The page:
Various - "Watergate 14" (continuous DJ mix by Mathias Kaden) - (1:07:41) 123 BPM
Mathias Kaden may have gained recognition as a minimal house producer, but as his selection for Watergate shows, he has moved on to deeper pastures. Embracing US house as well as the more esoteric end of the European sound, Watergate 14 is full of warm, fluid basslines, seductive melodies and inviting vocal samples. Ron Trent's "Kids at Play" captures the approach eloquently, with jazzy keys unfolding over a heavy bassline, while Moodymann also shines on the cut-up "4 One Night". The Americans don't completely own the mix however, and DJ Sprinkles' brilliant fade-heavy re-imaging of The Mole's "Lockdown Party" is worth the price of the mix alone.
Watergate 10 (continuous DJ mix by Marco Resmann) - (1:18:57) 123 BPM
With productions as Phase and Luna City Express to his credit and as a former member of Pan Pot, Berlin's Marco Resmann was one of the key figures making music during the minimal explosion. Can he also cut it behind the decks? On the evidence of Watergate 10, the answer is yes. Like all the best minimal DJs, he has a knack of splicing up stripped back, quirky grooves with warm, soulful house. Keeping the mix busy throughout, Resmann moves from the warm rhythms of Soul Phiction and Ricardo Villalobos's classic "808 The Bass Queen" into the smacked out minimal of Heartz 4's "Intimacy Girl" through the androgynous vocals of Digitaline's "Say So" to Andre Lodemann's US influences and Roman Flugel's psychedelic take on Darabi.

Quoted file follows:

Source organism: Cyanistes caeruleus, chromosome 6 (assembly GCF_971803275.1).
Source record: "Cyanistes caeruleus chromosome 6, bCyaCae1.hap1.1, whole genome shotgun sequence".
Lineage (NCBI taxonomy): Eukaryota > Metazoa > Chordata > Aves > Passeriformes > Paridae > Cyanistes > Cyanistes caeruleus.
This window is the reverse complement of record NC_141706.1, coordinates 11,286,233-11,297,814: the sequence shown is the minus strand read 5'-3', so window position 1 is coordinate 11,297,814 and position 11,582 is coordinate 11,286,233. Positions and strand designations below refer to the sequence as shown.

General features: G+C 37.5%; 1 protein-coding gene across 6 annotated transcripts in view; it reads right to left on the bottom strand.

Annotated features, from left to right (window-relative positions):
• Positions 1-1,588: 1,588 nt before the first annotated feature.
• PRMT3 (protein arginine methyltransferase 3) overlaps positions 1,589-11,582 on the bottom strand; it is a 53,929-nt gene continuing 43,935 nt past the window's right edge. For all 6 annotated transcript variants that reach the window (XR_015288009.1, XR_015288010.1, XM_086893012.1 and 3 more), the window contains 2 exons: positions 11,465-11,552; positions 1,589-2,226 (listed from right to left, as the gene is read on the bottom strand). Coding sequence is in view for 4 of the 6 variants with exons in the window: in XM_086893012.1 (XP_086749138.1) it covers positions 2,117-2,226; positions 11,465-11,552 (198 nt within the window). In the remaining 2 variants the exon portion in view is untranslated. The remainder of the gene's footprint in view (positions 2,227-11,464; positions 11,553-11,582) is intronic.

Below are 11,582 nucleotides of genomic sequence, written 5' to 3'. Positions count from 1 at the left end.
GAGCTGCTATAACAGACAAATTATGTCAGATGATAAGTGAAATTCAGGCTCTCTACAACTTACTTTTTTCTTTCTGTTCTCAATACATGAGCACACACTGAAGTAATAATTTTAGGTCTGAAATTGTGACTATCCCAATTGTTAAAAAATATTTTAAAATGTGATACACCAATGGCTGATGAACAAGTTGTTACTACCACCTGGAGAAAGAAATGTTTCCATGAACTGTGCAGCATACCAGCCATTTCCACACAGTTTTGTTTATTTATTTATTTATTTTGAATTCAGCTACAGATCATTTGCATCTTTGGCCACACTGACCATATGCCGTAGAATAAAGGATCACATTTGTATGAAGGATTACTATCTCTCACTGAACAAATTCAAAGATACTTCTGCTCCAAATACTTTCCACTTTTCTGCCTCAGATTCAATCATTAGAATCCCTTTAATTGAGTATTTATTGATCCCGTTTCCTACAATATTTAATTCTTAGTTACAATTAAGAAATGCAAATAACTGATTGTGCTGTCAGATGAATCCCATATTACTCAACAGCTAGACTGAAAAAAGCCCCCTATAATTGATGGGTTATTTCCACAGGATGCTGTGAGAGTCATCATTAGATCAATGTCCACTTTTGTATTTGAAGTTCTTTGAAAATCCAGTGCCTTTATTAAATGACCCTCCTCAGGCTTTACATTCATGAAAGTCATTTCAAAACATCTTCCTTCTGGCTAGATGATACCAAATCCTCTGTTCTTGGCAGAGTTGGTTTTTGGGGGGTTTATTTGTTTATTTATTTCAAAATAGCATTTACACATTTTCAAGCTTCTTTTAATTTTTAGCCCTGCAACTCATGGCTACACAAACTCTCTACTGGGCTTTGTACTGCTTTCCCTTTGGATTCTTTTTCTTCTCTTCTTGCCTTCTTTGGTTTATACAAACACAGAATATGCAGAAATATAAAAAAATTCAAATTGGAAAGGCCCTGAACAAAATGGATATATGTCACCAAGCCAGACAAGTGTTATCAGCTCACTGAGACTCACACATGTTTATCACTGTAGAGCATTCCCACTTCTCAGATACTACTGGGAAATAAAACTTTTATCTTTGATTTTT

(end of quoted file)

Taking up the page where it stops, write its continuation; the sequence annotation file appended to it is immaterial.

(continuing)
Various - "Watergate 11" (continuous DJ mix by Solomun) - (1:18:12) 118 BPM
There's a big change in approach on the latest Watergate mix. Gone are the stripped back minimal house grooves or nouveau deep house sounds that had prevailed on previous mixes. In their place come tracks that show Solomun's love of funk, r&b and hip-hop. Alliance Ethnik's "Respect" sets the tone with its slinky groove and hip-house style call and response vocal, while Lucy Pearl's "Don't Mess With My Man" is cut from a similar cloth, its vocal funk signalling an end to linear rhythms. Solomun himself has taken inspiration from this 90s sound and his own "Kackvogel" is all hushed vocals and slick r&b bass. The mix also features the timeless Cologne techno-pop of Heiko Voss' "I Think About You", remixed by DJ Koze.
Watergate 13 (continuous DJ mix by Ruede Hagelstein) - (1:13:08) 123 BPM
Hagelstein is best known for his melodic take on minimal house for labels like Souvenir and Upon You, but it's clear that he's also a skilful selector. The thirteenth Watergate takes the listener on that often alluded to journey; from the smoky strings of Prins Thomas' intro into bassy, drugged out house jams from Don Disco, Chris Wood and Strangers in Heaven. The selection then veers into tranced out tracks by Hagelstein himself and The Cheapers, before setting course for US deep house nirvana courtesy of Marshall Jefferson and Mike Dunn, only to emerge into the dubby chords and fey vocals of Losoul's "Open Door".